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Journal Article

Novel roles for well-known players: from tobacco mosaic virus pests to enzymatically active assemblies


Geiger,  Fania
Cellular Biophysics, Max Planck Institute for Medical Research, Max Planck Society;

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Koch, C., Eber, F. J., Azucena, C., Förste, A., Walheim, S., Schimmel, T., et al. (2016). Novel roles for well-known players: from tobacco mosaic virus pests to enzymatically active assemblies. Beilstein Journal of Nanotechnology, 7, 613-629. doi:10.3762/bjnano.7.54.

Cite as: http://hdl.handle.net/21.11116/0000-0002-10A5-1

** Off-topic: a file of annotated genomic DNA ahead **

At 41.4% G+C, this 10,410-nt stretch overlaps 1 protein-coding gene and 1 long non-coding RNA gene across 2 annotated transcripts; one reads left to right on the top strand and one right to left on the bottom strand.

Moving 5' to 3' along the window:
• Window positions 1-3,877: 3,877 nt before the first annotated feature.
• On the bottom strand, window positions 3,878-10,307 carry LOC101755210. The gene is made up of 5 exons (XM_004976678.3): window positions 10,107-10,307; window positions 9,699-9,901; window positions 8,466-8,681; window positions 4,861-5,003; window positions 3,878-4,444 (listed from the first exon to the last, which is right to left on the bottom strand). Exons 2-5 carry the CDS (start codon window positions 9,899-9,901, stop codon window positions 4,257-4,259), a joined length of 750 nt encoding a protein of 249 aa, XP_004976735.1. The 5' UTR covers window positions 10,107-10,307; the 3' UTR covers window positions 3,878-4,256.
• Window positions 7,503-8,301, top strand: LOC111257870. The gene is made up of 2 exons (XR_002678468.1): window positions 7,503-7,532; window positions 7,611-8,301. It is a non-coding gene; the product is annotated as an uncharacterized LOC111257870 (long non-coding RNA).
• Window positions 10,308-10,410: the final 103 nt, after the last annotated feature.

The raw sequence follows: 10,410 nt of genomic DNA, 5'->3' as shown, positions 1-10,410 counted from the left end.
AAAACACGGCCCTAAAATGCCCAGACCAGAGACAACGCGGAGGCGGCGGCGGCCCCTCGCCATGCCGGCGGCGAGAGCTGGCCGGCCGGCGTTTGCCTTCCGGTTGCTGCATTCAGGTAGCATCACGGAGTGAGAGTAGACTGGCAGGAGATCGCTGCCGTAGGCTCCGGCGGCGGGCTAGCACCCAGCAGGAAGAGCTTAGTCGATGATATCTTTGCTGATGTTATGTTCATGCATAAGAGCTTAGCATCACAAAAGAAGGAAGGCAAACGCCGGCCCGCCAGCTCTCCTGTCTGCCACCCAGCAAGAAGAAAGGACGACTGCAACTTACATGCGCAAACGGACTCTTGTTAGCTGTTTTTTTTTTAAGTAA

The rod-shaped nanoparticles of the widespread plant pathogen tobacco mosaic virus (TMV) have been a matter of intense debates and cutting-edge research for more than a hundred years. During the late 19th century, their behavior in filtration tests applied to the agent causing the 'plant mosaic disease' eventually led to the discrimination of viruses from bacteria. Thereafter, they promoted the development of biophysical cornerstone techniques such as electron microscopy and ultracentrifugation. Since the 1950s, the robust, helically arranged nucleoprotein complexes consisting of a single RNA and more than 2100 identical coat protein subunits have enabled molecular studies which have pioneered the understanding of viral replication and self-assembly, and elucidated major aspects of virus-host interplay, which can lead to agronomically relevant diseases. However, during the last decades, TMV has acquired a new reputation as a well-defined high-yield nanotemplate with multivalent protein surfaces, allowing for an ordered high-density presentation of multiple active molecules or synthetic compounds. Amino acid side chains exposed on the viral coat may be tailored genetically or biochemically to meet the demands for selective conjugation reactions, or to directly engineer novel functionality on TMV-derived nanosticks. The natural TMV size (length: 300 nm) in combination with functional ligands such as peptides, enzymes, dyes, drugs or inorganic materials is advantageous for applications ranging from biomedical imaging and therapy approaches over surface enlargement of battery electrodes to the immobilization of enzymes. TMV building blocks are also amenable to external control of in vitro assembly and re-organization into technically expedient new shapes or arrays, which bears a unique potential for the development of 'smart' functional 3D structures. Among those, materials designed for enzyme-based biodetection layouts, which are routinely applied, e.g., for monitoring blood sugar concentrations, might profit particularly from the presence of TMV rods: Their surfaces were recently shown to stabilize enzymatic activities upon repeated consecutive uses and over several weeks. This review gives the reader a ride through strikingly diverse achievements obtained with TMV-based particles, compares them to the progress with related viruses, and focuses on latest results revealing special advantages for enzyme-based biosensing formats, which might be of high interest for diagnostics employing 'systems-on-a-chip'.